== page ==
As for Varlotta’s bid to tie study of the liberal arts to larger issues of sustainability, poverty, immigration, public health or other “urgent challenges,” Bauerlein said he’s skeptical. Tying the study of great works to the pursuit of “certain beneficial, moral resolutions” is invariably going to narrow them, he said.

Varlotta said she agrees with Bauerlein about the importance of good teaching, noting that many Hiram students choose classes or even a major based on “the good things they know (or have just heard) about the professors. For this group, it is the type and quality of the professor with whom they study that matters most.”

For others, she said, the material itself “pulls them in and keeps them going.”

Still others choose courses or a major based on what the course of study will “do” for them and how it will prepare them for their life and career.

Hiram’s “new liberal arts” model must accommodate all three types of students, Varlotta said. “We want to differentiate ourselves from the rest of the pack, but we also want to be true to our mission as a liberal arts college.”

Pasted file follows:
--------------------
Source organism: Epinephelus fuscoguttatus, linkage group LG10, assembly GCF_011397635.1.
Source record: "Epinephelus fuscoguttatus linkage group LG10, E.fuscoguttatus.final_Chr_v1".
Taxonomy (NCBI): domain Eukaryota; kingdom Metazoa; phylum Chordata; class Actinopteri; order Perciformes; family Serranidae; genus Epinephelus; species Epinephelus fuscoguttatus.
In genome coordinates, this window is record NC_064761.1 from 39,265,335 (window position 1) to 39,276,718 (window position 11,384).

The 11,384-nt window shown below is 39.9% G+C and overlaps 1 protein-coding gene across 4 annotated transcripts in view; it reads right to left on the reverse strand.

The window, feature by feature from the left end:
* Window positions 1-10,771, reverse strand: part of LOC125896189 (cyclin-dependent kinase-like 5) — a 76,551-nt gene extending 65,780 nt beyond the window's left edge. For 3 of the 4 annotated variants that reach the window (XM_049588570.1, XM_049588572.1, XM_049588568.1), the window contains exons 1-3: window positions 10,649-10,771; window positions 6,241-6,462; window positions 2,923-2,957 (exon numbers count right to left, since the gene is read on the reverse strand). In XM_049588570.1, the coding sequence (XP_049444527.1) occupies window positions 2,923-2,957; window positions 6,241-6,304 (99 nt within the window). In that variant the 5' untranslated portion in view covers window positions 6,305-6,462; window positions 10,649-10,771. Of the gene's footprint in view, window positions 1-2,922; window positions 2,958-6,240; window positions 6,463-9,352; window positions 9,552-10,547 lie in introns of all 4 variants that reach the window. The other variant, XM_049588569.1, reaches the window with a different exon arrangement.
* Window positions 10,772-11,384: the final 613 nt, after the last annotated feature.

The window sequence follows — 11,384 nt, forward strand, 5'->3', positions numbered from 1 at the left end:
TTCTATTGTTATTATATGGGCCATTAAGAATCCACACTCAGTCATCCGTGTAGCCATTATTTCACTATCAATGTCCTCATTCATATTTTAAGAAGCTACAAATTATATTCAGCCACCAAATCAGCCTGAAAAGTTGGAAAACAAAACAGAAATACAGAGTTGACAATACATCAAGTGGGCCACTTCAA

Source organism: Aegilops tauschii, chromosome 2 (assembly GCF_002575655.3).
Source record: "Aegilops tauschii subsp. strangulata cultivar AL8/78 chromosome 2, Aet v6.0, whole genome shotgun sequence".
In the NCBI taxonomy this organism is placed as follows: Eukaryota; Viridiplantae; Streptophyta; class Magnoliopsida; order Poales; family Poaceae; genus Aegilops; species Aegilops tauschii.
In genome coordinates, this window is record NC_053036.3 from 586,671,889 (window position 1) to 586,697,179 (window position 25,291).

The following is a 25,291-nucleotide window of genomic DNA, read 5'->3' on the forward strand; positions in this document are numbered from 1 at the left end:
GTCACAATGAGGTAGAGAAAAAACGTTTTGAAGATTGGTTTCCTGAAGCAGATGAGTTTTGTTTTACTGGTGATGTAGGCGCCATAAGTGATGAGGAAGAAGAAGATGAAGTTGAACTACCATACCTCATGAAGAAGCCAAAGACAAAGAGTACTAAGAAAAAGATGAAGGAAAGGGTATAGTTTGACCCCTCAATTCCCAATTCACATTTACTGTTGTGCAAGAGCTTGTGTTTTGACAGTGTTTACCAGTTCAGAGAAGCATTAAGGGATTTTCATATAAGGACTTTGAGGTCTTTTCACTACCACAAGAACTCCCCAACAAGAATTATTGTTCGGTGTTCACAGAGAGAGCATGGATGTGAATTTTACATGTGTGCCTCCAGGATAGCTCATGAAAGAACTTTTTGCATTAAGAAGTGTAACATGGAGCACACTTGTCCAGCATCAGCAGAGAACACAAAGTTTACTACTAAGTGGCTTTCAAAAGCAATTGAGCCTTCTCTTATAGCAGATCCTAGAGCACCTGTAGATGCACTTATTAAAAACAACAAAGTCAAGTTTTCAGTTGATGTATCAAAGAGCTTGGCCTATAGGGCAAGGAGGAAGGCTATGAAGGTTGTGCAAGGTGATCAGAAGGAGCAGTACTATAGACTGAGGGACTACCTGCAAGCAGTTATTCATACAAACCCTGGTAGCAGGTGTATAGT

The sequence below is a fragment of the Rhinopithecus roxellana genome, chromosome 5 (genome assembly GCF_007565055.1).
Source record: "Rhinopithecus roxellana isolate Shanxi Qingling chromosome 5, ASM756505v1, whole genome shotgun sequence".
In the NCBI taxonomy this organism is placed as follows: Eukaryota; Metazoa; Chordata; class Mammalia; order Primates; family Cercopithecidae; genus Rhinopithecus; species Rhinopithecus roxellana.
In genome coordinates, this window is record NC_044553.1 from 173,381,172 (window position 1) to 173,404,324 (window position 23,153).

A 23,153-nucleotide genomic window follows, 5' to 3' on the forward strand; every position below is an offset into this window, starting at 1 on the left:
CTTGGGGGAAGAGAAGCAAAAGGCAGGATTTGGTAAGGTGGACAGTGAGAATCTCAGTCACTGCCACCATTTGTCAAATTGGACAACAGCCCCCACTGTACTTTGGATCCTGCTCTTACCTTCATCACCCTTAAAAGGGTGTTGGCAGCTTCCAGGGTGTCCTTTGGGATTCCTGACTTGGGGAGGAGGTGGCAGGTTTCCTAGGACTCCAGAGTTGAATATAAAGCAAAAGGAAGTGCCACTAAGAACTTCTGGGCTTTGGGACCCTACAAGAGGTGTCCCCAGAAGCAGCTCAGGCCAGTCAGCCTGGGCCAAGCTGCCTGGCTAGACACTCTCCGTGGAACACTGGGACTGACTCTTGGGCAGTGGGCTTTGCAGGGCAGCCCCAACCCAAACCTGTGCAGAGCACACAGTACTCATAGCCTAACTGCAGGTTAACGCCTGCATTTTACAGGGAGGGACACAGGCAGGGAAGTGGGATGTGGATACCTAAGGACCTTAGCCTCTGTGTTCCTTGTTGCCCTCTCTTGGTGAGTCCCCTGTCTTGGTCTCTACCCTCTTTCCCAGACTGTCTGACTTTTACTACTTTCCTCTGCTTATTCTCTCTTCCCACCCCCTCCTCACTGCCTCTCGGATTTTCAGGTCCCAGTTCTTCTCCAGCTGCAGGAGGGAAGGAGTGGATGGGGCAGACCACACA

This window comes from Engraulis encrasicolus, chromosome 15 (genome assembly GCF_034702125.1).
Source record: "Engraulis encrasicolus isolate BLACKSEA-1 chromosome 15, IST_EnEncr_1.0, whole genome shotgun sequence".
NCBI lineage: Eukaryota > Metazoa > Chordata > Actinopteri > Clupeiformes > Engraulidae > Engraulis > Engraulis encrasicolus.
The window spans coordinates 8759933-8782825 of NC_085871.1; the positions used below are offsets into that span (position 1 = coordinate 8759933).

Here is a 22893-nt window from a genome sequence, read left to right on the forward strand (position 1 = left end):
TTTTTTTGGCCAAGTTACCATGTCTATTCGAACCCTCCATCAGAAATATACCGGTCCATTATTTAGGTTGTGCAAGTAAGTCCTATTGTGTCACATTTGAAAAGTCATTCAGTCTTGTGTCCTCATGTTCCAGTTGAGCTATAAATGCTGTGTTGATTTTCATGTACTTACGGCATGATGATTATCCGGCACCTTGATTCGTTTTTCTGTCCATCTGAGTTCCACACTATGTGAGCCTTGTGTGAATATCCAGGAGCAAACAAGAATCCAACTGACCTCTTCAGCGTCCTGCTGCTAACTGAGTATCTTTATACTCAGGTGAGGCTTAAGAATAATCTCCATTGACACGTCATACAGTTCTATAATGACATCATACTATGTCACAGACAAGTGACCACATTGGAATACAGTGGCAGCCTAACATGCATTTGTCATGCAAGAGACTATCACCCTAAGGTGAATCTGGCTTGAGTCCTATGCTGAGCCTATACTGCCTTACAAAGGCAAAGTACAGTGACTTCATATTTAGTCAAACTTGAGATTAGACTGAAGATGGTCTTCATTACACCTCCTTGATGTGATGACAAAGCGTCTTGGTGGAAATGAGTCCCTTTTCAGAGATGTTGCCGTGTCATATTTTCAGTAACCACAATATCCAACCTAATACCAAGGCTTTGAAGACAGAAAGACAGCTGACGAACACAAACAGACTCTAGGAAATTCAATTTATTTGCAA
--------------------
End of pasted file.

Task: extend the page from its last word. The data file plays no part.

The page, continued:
Beloit's Ferrall said that in a way the need to differentiate is the enemy of these colleges' bigger, and perhaps "hopeless," mission: to defend the liberal arts, no matter where students enroll.

​“Obviously you want to say this is a great school and you’ll be happy as hell and the winters aren’t as bad as people say. If you’re trying to preserve a college, that’s a great idea. If you’re trying to preserve the liberal arts, it’s a problem.”